Polarizing filters (often called polarizers) can help you out in another way, too: they can reduce, and sometimes even remove, unwanted reflections from your images, and in doing so often increase color saturation. But mostly they're used to make blue skies bluer and clouds stand out in dramatic fashion. It's no wonder that outdoor and nature photographers won't leave home without them.

A polarizer is actually two pieces of glass set in a filter ring that screws onto your lens. The outer piece rotates, and as you look through the viewfinder you'll see the effect of the rotation.

Polarizers are often ideal for increasing color saturation and cutting reflections during early-morning shooting when water droplets on flowers or grass or mist in the air scatters light and obscures some of the true color of the scene or the sky. A polarizer can also make a rainbow more visible and help out when you're photographing foliage by reducing reflections on leaves.

Nikon makes a line of circular polarizers designed to be used on our NIKKOR autofocus lenses and with our D-SLR cameras—which means they are made specifically to work within the Nikon system. They are exceptionally thin, optically perfect and range in size from 52mm to 77mm in diameter so they'll fit all NIKKOR lenses. Be sure you specify circular polarizers, though: they're made for today's autofocus, autoexposure D-SLRs.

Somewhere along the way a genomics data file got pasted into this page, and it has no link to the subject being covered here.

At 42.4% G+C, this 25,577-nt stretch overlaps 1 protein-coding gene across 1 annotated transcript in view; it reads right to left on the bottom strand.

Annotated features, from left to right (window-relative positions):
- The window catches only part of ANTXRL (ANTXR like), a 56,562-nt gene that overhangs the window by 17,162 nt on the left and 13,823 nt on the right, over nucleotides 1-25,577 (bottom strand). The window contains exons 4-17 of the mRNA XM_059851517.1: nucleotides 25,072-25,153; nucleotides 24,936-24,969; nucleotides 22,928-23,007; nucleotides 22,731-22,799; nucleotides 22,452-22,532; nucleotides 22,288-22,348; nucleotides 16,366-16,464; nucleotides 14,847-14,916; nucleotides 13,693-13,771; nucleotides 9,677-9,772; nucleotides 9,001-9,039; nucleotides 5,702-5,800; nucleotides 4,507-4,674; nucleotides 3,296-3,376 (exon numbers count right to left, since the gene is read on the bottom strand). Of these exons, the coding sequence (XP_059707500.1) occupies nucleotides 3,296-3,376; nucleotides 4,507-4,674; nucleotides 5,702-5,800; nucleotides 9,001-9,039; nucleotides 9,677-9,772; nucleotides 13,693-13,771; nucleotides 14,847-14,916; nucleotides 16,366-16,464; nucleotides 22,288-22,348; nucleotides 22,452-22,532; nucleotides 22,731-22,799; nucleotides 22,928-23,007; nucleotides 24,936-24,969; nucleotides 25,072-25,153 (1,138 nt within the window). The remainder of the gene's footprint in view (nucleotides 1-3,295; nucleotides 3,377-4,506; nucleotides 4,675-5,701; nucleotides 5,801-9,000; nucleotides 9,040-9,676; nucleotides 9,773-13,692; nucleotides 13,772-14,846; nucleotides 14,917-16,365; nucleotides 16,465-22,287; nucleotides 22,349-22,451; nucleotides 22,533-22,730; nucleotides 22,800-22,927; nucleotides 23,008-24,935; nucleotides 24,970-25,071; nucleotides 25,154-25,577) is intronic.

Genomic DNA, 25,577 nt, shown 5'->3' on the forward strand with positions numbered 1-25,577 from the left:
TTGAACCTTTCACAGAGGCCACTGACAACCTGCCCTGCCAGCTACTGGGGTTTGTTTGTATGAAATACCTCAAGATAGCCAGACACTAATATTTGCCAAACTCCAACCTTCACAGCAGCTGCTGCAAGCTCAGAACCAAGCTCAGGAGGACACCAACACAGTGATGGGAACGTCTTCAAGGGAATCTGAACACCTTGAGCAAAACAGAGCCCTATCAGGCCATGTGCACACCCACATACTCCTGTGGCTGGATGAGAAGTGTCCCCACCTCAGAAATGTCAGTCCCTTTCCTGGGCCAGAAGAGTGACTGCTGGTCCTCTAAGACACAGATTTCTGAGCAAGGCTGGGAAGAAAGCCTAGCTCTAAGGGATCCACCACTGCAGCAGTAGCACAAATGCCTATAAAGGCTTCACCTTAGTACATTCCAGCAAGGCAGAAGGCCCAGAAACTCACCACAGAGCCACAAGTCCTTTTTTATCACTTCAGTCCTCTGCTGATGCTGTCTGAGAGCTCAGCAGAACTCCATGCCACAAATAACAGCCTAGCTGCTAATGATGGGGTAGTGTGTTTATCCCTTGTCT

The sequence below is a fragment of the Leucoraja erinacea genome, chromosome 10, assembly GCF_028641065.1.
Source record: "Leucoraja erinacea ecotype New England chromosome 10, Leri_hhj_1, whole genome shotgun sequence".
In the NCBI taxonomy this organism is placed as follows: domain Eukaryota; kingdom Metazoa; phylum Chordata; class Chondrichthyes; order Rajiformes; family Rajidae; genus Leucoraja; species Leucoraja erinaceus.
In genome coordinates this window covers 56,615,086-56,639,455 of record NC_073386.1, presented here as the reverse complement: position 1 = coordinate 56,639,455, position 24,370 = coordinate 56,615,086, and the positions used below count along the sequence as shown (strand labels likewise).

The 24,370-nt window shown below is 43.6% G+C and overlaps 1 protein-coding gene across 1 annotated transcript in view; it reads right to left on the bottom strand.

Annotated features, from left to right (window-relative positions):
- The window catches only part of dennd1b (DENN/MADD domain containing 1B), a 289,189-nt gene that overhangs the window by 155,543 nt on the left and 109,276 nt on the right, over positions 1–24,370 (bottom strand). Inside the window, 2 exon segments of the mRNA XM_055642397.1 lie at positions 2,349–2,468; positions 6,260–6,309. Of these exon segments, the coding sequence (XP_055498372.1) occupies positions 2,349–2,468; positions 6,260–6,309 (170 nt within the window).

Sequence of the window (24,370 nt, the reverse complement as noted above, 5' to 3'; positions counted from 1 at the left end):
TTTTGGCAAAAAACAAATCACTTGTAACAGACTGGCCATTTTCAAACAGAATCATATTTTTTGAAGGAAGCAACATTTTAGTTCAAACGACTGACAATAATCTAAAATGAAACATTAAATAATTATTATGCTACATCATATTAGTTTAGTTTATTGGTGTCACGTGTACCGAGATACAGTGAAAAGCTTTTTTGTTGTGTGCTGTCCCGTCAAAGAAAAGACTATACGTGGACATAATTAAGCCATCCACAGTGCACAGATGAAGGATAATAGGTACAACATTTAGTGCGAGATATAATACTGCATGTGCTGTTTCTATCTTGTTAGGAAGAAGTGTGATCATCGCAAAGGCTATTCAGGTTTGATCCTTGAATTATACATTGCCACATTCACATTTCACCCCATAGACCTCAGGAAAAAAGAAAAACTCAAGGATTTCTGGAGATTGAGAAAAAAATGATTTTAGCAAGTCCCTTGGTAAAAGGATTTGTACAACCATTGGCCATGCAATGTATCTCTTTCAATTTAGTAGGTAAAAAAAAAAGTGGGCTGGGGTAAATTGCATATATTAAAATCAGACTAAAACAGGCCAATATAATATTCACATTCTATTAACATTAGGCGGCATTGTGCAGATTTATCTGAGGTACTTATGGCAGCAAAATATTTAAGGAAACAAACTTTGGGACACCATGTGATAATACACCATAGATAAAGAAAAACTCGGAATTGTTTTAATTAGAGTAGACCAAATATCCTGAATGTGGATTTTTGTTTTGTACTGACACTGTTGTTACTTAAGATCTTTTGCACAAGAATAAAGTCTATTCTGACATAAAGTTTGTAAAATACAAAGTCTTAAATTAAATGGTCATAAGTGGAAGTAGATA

Tips for taking great photos using a polarizing filter:

  • Though a polarizer is handy and versatile, it's not recommended that you keep it on your lens all the time. It will darken your view of the scene (it cuts down 1.5 to 2 f/stops of light), so if you're not out to banish reflections or increase color saturation in the sky—or in water—it's best to take it off.
  • That loss of light isn't anything to worry about when you're using a polarizer for a specific purpose, though. Your camera's meter will read the light coming through the lens and adjust to provide the correct exposure.